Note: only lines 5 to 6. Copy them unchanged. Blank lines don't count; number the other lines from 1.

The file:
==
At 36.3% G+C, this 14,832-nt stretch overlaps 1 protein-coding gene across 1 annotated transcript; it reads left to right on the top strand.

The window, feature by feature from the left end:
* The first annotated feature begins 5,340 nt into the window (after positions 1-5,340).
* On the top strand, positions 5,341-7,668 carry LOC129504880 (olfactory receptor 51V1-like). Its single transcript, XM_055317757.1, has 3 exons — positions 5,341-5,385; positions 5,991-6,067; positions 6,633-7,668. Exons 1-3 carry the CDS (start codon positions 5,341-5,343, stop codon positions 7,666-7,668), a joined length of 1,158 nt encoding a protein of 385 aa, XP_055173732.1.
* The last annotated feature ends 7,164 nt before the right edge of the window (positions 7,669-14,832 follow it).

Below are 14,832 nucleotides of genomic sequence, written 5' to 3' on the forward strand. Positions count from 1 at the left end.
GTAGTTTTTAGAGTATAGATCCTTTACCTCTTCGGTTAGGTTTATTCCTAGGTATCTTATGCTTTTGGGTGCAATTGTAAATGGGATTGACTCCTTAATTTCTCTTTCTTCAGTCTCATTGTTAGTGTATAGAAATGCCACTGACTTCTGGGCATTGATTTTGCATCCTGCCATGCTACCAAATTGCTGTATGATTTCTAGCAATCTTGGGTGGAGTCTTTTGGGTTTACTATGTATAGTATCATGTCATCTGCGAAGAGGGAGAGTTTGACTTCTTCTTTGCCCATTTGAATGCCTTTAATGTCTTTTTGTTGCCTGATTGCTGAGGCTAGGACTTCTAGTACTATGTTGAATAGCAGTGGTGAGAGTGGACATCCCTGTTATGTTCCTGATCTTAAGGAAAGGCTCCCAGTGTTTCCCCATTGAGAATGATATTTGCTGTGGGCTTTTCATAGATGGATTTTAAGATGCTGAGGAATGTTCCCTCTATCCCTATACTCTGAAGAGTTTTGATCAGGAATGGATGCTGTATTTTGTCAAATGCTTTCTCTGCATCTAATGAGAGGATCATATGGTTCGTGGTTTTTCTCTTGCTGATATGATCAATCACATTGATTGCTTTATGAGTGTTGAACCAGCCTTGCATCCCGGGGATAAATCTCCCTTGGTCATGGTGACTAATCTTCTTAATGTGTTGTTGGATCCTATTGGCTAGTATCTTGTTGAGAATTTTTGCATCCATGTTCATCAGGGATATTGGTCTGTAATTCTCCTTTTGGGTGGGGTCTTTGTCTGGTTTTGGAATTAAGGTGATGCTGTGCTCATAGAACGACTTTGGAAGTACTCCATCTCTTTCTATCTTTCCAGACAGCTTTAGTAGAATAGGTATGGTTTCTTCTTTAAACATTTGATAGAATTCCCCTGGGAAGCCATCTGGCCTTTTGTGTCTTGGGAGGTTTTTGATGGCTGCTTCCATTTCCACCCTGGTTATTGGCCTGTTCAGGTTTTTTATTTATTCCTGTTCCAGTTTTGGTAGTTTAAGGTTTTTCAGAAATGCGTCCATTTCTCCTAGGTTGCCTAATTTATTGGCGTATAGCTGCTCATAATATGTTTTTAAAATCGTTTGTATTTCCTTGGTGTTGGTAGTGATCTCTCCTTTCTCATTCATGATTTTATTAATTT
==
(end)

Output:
* The last annotated feature ends 7,164 nt before the right edge of the window (positions 7,669-14,832 follow it).

Below are 14,832 nucleotides of genomic sequence, written 5' to 3' on the forward strand. Positions count from 1 at the left end.